Archaeologists excavating at Tel El-Deir, in the Damietta Governorate, Egypt, have uncovered Late Period tombs containing pieces of gold foil.
The tombs are part of a cemetery, that preliminary dating suggests are from the Twenty-sixth Dynasty of Egypt between 664 and 525 BC, otherwise known as the Saite Period, marking the beginning of the Late Period of Ancient Egypt.
Some of the burials are simple pits, while others are encased with a mudbrick lining. Ayman Ashmawy, head of the council’s Egyptian antiquities sector, said: “The architectural design of the tombs and items of pottery found inside them, had provided a good indication of their age.”
Archaeologists found that some of the burials are covered with gold foil figures that depict Ancient Egyptian deities such as: Isis, Bastet and Horus (in the form of a winged falcon), as well as gold foils in the shape of squares, rectangles and other obscure shapes and depictions.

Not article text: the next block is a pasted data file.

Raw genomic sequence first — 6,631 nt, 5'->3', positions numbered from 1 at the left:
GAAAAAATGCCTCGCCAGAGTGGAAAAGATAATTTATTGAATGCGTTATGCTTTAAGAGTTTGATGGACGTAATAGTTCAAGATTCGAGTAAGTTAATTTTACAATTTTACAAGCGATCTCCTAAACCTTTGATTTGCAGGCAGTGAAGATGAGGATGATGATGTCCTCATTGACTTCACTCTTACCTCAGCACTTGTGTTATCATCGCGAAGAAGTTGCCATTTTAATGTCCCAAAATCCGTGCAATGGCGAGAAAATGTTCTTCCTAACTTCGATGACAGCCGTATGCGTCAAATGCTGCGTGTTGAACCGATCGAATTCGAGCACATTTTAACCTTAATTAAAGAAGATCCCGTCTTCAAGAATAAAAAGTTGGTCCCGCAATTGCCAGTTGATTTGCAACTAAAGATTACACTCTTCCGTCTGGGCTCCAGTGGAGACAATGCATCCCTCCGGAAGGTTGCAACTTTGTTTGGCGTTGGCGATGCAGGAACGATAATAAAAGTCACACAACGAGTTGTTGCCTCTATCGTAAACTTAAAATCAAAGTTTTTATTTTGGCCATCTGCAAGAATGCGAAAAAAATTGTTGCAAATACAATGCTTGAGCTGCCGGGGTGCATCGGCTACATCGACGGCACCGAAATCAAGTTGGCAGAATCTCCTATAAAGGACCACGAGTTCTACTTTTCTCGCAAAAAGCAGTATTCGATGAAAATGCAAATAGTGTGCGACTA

Excavations also uncovered numerous grave goods, including a headrest, various funerary amulets, miniature canopic jars used for preserving body parts in the mummification process, scarabs, and a collection of statues representing the deities Isis, Neftis and Djehuti.
Previous excavations in 2018 discovered a Roman stone sarcophagus, along with over 700 amulets depicting Isis, Horus and Taweret, while in 2019, archaeologists found coins from the Byzantine era and a group of ushabti statues from the 26th dynasty.
Mr. Reda Saleh, Director of Archaeology in the Damietta Region, has advised that excavations led by an Egyptian Archaeological Mission, will continue to reveal new insights into the cross-roads of civilisations between the Ancient Egyptians, Greek and Romans, which was witnessed at Tel El-Deir.
Header Image Credit : Ministry of Tourism and Antiquities